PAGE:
When you are first diagnosed with a long term or chronic health condition, it can be difficult to accept, to begin with. People think they are being helpful by telling you ‘it could be worse’ or ‘look on the bright side’, and while their intentions might be good, it can make you feel angry and disheartened. However, technology and the many adaptions that are available these days may make it feel a little easier to deal with. Many health conditions can be managed enough nowadays to enable you to live a normal or at least near-normal life.
Whether you have hearing loss, diabetes, arthritis, or anything in between, here we look at some of the ways that you can learn to live a normal life with a long term health condition.
#1 Live in the now
Having a long-term condition or having one or more imposed on you will alter your life. You will be a different person afterward, and it is better for your long-term physical and mental well-being to acknowledge this than to pretend that nothing has changed. This may entail you grieving for some aspect of your former self, body, or life that has passed you by. It’s okay to be frustrated; in fact, it is probably a good thing. And, as with any other trauma, acceptance comes with time, so don’t fight it.
#2 Take the time to learn about who you are
Many people who have learned to live with a long term health condition have gotten to know and understand themselves better as a result of looking inside themselves to come to terms with their health conditions. Greater self-awareness has given them the ability to be stronger, more confident, and make smarter choices for their own happiness. This may involve looking deeply at some things, which can be a little unsettling at times, but keep at it and seek professional support if you need to.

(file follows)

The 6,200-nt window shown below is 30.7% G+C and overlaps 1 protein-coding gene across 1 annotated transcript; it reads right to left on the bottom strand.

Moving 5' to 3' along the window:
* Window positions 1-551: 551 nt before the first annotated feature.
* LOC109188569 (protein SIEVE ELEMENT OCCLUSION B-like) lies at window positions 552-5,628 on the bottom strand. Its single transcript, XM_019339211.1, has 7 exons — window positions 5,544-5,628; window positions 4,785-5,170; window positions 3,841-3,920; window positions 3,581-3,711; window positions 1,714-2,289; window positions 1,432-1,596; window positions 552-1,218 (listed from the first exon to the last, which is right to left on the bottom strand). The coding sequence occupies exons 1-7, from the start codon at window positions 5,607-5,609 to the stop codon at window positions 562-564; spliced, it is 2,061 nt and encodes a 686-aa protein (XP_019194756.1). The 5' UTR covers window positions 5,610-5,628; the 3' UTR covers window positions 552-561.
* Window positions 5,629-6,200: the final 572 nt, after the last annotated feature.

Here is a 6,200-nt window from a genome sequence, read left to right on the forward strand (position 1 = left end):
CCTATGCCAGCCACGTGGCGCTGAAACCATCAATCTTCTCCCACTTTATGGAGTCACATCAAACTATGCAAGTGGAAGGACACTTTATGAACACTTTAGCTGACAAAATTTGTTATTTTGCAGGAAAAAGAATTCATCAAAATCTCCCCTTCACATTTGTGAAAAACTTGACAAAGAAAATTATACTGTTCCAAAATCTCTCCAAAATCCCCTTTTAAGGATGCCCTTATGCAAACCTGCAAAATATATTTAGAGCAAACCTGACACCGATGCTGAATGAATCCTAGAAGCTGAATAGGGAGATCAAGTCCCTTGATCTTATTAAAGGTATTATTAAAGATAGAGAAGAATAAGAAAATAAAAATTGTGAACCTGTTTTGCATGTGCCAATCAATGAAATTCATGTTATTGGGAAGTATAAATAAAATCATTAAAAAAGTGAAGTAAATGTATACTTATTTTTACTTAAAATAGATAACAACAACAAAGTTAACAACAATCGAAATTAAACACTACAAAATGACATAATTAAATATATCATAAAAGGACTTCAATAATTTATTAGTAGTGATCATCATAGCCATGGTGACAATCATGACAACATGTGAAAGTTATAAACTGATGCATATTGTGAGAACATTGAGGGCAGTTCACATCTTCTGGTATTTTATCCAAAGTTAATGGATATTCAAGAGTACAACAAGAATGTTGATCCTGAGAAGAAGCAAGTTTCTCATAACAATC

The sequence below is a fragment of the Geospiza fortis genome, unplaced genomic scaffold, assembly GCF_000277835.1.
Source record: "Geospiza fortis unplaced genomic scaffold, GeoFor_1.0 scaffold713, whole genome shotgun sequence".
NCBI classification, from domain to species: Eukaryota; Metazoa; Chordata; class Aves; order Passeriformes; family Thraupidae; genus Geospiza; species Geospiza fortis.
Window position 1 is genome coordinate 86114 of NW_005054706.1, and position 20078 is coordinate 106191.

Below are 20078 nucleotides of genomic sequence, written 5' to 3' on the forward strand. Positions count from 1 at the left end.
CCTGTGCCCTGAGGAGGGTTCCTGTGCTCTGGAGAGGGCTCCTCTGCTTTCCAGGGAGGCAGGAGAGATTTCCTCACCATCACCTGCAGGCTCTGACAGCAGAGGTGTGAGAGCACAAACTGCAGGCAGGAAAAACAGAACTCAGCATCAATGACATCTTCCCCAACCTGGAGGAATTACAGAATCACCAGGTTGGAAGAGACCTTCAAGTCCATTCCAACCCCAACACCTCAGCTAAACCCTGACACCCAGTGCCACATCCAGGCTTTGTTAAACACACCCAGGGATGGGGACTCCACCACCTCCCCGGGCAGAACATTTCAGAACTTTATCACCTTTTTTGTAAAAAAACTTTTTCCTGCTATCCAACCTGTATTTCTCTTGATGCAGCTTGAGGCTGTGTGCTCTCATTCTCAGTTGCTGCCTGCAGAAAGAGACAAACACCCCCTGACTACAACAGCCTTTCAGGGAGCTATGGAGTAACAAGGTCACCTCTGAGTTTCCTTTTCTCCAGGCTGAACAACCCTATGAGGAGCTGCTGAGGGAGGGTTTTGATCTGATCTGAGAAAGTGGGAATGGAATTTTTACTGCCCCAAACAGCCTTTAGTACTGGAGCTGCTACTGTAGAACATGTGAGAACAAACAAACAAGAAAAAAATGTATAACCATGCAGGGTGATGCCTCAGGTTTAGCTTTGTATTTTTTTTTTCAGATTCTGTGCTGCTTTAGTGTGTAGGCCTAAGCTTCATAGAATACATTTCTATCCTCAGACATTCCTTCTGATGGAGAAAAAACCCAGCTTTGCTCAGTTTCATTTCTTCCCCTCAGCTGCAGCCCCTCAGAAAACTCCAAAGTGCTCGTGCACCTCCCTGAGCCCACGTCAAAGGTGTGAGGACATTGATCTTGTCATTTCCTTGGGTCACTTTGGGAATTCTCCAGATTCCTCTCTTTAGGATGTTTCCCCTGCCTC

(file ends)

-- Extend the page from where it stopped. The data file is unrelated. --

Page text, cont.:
#3 Reach out to people in the same boat as you
There are now volunteer groups and organizations for people with every health condition that you can think of, thanks in large part to the internet. Join in with them – it can be an important part of not denying your condition, but of accepting it as a part of who you are.
Your condition also gives you something very important in common with the other members of the group, allowing you to get to know each other more quickly and deeply than in everyday life. It has the potential to result in you making some excellent long-term friends who truly know you and understand what you are going through.
#4 Stop worrying about what other people think
Many people look at whether there is a solution to your problem. Because of this, you may find that people you know have an interest in how you can be treated. If they find there is no solution or treatment, their interest may well wane. This is why it is important to reach out to people who are experiencing the same things as you.